4. Get involved with employee upskilling and reskilling, and incentivize it.
Rather than asking employees to study during off hours and pay for courses on their own, some companies cover course costs and allow for training during work hours.
Hart of Roar Media offers his employees an annual learning budget. In addition, his employees may spend 50 percent of their study time towards earning a certification during normal working hours.
It's important to note that reskilling and upskilling initiatives aren’t a set-it-and-forget-it proposition. It’s vital that you or someone on our management team oversee retraining efforts.
“Just as teachers hold their students accountable, you need to do the same with your team,” says Taparia.
Along with covering the cost of courses, Taparia's team helps employees stay on track with their studies.
“We check in with our employees who are taking classes regularly to make sure they are progressing. This serves as a system of accountability to make sure they follow through on their goals within the company,” he says.
5. Hire with upskilling in mind.
Hiring employees who embrace change helps when it’s time for upskilling and reskilling.
“By hiring new employees who welcome the chance to upskill or reskill, you create a stigma around the ‘status quo,’ ” says Casper. “When we’re hiring, a behavioral attribute we place a significant amount of weight on is adaptability.”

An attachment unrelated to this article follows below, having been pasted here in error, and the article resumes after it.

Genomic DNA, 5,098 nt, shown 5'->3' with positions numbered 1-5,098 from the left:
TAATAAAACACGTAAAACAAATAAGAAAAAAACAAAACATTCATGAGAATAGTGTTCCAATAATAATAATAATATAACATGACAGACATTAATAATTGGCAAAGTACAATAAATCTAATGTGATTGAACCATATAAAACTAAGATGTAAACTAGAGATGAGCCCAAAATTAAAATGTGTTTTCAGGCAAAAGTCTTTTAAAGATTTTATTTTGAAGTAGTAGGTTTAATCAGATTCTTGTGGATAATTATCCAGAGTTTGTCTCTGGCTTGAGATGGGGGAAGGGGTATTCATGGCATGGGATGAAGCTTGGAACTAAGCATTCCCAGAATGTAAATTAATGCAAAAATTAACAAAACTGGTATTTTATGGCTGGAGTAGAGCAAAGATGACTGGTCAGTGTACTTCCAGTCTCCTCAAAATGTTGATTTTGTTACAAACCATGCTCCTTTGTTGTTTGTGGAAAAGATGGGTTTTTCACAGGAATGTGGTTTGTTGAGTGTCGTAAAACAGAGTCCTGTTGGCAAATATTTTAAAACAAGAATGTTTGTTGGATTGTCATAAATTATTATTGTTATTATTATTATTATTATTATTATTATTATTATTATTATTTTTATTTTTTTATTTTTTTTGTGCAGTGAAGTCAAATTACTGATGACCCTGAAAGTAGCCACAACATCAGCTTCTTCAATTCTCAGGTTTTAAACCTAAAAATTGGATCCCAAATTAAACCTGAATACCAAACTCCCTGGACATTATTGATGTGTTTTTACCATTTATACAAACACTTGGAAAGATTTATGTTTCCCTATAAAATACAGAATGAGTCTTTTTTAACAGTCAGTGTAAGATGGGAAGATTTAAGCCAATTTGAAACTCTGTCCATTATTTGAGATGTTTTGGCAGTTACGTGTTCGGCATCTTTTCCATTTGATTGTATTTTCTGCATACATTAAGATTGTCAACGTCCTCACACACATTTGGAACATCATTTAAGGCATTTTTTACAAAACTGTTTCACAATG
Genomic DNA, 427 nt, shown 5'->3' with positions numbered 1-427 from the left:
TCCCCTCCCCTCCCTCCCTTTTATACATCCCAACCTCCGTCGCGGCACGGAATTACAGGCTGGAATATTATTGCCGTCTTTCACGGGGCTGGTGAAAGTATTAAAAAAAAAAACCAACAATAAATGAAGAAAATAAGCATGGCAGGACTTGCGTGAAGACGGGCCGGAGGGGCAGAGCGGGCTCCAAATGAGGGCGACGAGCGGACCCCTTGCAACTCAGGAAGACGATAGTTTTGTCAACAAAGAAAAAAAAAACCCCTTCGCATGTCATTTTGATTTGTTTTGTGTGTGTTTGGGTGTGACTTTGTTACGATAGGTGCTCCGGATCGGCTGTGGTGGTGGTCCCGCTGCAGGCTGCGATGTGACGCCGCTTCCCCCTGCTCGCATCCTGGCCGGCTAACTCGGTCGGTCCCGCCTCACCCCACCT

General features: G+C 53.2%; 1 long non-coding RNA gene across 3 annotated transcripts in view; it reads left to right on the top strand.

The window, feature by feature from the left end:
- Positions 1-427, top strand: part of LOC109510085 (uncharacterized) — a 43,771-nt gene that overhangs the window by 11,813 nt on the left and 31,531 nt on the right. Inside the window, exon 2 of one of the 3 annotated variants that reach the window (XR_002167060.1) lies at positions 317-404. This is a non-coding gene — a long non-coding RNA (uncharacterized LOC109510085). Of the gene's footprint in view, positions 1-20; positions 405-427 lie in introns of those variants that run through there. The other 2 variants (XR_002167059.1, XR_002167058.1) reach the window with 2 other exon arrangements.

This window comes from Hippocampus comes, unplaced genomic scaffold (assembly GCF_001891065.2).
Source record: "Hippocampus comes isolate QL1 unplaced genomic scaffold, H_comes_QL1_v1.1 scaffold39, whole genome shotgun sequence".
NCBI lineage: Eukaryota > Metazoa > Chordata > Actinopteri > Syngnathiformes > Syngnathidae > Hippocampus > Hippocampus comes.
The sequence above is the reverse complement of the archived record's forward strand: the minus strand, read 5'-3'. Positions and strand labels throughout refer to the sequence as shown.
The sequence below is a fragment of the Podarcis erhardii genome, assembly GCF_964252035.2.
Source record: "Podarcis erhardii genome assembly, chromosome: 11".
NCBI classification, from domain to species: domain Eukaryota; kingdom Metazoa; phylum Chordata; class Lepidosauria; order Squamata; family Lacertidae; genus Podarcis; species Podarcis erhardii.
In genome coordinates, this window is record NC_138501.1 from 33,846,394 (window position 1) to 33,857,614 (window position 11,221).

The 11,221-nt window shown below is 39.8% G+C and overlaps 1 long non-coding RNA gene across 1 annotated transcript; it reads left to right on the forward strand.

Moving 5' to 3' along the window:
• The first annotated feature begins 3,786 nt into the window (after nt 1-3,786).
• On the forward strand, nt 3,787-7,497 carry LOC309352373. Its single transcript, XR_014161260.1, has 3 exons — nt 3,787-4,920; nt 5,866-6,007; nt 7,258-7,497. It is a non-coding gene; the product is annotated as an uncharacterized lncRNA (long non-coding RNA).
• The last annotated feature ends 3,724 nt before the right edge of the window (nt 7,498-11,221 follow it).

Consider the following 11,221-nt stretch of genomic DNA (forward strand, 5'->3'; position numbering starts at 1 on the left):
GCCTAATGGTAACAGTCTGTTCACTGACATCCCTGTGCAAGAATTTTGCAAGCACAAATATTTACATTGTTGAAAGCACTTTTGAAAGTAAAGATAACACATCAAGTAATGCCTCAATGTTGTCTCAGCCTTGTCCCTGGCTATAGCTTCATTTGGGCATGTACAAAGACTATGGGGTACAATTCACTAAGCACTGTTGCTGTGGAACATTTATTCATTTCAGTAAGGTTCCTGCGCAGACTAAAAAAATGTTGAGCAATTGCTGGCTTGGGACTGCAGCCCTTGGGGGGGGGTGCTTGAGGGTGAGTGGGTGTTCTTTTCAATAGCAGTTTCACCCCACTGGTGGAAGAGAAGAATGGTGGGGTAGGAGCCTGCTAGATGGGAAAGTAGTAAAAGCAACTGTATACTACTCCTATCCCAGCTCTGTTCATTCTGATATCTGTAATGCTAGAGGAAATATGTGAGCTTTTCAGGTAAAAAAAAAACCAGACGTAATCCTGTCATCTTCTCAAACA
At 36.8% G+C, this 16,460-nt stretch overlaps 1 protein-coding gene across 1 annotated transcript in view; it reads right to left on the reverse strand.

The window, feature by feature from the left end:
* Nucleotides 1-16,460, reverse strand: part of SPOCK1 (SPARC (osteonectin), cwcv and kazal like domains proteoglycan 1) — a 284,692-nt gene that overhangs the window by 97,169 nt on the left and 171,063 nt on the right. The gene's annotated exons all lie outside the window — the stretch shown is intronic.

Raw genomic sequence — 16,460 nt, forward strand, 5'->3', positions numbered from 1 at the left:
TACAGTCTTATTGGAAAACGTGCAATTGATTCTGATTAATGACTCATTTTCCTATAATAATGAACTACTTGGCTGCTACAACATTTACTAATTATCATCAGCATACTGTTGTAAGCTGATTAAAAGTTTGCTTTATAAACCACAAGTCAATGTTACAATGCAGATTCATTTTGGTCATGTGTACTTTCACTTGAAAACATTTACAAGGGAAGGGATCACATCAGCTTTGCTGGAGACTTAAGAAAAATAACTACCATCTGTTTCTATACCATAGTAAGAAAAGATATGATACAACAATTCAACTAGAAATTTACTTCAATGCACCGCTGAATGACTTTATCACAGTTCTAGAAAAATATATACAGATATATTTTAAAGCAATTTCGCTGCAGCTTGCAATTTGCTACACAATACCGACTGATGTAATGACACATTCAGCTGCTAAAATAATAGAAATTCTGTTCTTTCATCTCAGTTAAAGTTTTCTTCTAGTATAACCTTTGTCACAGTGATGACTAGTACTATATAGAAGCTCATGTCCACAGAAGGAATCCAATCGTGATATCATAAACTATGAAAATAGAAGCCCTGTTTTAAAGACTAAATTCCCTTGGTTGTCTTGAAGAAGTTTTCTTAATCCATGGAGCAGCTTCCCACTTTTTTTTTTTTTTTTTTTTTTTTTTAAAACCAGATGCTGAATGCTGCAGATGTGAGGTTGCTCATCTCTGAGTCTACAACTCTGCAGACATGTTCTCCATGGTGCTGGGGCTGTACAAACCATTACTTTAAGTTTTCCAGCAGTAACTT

Casper asks interview questions that point to whether a potential hire is open to reskilling, such as:
- What do you do to stay current in this field and continue to improve your skills?
- Share the last work scenario where your work priorities/job description substantially changed and what steps you took to adapt.
- Can you share a time when a project you were working on did not go as planned? How did you manage the challenge or turn it around?
No matter what your business or industry, there’s only one constant, and that is change. Reskilling and upskilling employees helps companies prepare for those inevitable changes and stay competitive, and has the added benefit of keeping your employees satisfied and productive.
Read more articles on motivating employees.
Photo: Getty Images